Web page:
Transcribed from A Standard History of Kansas and Kansans, written and compiled by William E. Connelley, Secretary of the Kansas State Historical Society, Topeka. Chicago: Lewis Publishing Company, copyright 1918
JAMES D. PETERS is a successful member of the Parsons bar. Business and clients came to him generously when he established himself in private practice. Anyone familiar with the facts of his life will say that Mr. Peters' prosperity has been well earned. From early boyhood he gained his education and made his own way in the world, and in climbing upward to success has helped others along the way.
He was born in Westmoreland County, Pennsylvania, June 5, 1867. His father John Peters, who was born in County Antrim, Ireland, in 1811 and died in Westmoreland County, Pennsylvania, in 1882, was of a very long lived family. He himself attained the age of seventy-one, and yet was an exception to the normal lifetime of his brothers and sisters. He had four brothers and three sisters and every one of them lived to be more than a century. Mollie was 112 years old in 1909. She spent her life in Ireland.
In 1835 John Peters came to America, and followed the trade of butcher which he had learned in the old country. He first located in Indiana County, Pennsylvania, and in 1864 moved to Westmoreland County. For a number of years he handled overland mail contracts. He was a republican and a member of the Covenanters Church. John Peters married Rachel Steele, who was born in County Londonderry, Ireland, in 1839. A short time before she was born her family moved from Scotland to Ireland. She died in Parsons, Kansas, in 1903. She had been brought to America by her mother in 1849 and lived in Philadelphia until her marriage.
James D. Peters is the only child of his parents. His only education as a boy from schools was obtained during three winters when he attended school in Westmoreland County. Aside from that he has educated himself by laborious study and hard thinking. When eleven years of age he went out to work on farms in Pennsylvania and followed that occupation in his native state until 1890. In that year his mother moved to Philadelphia, and there he was employed at the carpenter's trade. Mr. Peters and his mother came to Parsons, Kansas, in 1893, and for the next three years he was in the special agency department of the Missouri, Kansas & Texas Railway Company.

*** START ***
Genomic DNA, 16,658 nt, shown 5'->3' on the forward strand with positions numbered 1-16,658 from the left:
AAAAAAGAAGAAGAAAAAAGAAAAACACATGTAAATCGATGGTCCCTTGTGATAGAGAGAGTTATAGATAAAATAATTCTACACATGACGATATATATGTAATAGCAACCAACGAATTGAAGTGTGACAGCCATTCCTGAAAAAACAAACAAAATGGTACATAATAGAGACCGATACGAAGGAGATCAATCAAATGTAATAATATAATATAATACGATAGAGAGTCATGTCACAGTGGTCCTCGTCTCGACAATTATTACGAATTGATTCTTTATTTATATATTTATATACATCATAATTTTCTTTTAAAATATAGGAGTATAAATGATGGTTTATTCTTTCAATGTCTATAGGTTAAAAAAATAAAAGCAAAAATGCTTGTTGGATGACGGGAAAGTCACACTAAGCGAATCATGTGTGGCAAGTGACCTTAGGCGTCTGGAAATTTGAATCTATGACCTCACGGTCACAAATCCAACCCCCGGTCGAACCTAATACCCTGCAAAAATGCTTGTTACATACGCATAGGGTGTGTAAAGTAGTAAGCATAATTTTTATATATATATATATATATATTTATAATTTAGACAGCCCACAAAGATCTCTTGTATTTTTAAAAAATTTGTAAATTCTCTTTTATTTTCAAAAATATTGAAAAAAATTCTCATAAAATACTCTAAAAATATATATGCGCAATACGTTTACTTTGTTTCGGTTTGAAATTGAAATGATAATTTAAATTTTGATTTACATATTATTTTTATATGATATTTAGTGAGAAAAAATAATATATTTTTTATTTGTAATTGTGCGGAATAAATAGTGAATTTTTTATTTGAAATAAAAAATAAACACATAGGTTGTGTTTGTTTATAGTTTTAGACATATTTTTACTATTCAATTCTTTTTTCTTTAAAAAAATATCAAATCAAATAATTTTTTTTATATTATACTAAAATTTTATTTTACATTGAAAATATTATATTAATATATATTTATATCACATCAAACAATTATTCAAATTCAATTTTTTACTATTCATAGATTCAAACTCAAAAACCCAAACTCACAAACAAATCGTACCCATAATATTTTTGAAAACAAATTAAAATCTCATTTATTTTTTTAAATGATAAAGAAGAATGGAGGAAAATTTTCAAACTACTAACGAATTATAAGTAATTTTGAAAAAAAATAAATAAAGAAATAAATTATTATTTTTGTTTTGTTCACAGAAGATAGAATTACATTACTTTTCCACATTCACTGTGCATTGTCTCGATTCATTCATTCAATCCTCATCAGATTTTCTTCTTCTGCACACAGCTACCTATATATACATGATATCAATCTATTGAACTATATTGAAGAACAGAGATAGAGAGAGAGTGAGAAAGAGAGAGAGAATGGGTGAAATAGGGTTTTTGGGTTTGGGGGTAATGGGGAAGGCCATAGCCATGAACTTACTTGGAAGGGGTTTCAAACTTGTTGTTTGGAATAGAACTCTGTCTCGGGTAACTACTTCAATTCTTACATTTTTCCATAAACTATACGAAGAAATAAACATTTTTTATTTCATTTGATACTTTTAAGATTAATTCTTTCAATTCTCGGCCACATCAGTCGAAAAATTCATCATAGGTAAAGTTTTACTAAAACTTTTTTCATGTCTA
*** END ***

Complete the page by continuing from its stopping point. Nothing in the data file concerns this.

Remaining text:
In 1896, when nearly thirty years of age, Mr. Peters found opportunity to begin the preparation for the career on which he had long set his heart. In that year he entered the law offices of M. Byrne, and was engaged in the study of the various authorities until 1899. In that year he qualified and was admitted to the bar, and since then has conducted a general civil and criminal practice with offices in the Karr Block at Parsons.
Mr. Peters is a republican, a member of the Presbyterian Church and belongs to Parsons Lodge No. 561, Loyal Order of Moose, and to the Fraternal Mystic Circle. His home is at 1600 Gabriel Avenue. In July, 1898, at Parsons he married Miss Minnie Davis, daughter of J. B. and Willie A. (Burdett) Davis. Her parents live at Parsons, where her father is in the stock department of the Missouri, Kansas & Texas Railway. Mr. and Mrs. Peters have four children. John W. is still at home and learning the tinner's trade. William is in the sophomore class of the high school. Florine attends the First Ward School in Parsons as does also the youngest daughter, Gertrude.
Transcribed from volume 4, pages 2069-2070 of A Standard History of Kansas and Kansans, written and compiled by William E. Connelley, Secretary of the Kansas State Historical Society, Topeka. Chicago: Lewis Publishing Company, copyright 1918; originally transcribed 1998, modified 2003 by Carolyn Ward.
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